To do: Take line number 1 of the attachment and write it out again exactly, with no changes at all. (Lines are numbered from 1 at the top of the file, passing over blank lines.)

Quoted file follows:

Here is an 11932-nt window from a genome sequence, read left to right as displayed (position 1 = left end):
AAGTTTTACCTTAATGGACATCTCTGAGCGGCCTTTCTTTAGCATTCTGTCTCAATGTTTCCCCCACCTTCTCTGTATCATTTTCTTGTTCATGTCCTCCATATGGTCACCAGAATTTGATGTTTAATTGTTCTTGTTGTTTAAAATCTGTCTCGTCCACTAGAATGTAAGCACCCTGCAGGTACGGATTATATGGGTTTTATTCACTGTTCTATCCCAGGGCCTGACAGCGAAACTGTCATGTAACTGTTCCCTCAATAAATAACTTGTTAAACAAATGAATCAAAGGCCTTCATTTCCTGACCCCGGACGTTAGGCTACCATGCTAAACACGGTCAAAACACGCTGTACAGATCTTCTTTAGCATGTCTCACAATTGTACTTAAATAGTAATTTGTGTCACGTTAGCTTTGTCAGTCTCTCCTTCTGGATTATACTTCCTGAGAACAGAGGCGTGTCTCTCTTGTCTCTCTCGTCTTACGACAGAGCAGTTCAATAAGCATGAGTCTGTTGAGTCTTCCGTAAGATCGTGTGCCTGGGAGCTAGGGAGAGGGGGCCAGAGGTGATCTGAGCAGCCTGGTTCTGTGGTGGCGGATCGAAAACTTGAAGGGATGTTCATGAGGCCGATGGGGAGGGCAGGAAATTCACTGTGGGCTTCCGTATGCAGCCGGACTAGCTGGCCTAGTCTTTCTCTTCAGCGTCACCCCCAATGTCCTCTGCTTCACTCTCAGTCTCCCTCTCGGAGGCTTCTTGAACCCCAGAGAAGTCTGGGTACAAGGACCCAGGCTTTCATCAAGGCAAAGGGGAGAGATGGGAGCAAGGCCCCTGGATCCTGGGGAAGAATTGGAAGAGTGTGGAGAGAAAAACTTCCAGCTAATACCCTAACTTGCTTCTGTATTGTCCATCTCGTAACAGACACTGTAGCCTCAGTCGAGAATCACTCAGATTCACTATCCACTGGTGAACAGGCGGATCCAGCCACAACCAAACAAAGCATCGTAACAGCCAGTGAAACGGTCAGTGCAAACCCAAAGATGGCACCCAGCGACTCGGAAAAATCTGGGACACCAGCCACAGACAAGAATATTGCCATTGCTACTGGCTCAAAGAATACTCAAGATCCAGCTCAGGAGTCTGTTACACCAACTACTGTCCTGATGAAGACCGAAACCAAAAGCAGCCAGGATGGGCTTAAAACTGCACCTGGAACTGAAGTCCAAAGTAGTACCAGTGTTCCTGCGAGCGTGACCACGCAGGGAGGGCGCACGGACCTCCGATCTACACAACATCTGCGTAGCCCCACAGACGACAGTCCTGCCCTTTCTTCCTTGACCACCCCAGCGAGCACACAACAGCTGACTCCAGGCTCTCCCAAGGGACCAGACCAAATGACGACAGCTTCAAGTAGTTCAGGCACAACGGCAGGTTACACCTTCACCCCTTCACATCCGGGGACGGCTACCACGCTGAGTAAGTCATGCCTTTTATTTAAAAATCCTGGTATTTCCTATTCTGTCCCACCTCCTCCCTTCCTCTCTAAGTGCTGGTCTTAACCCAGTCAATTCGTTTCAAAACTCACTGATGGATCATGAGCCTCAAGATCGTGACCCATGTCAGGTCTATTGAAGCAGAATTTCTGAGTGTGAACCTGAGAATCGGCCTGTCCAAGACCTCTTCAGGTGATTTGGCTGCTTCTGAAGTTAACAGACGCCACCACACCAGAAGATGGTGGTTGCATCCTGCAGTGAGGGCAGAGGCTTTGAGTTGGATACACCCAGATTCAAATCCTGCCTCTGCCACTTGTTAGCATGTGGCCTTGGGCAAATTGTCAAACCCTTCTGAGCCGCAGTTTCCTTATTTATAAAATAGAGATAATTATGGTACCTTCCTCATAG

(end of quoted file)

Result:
Here is an 11932-nt window from a genome sequence, read left to right as displayed (position 1 = left end):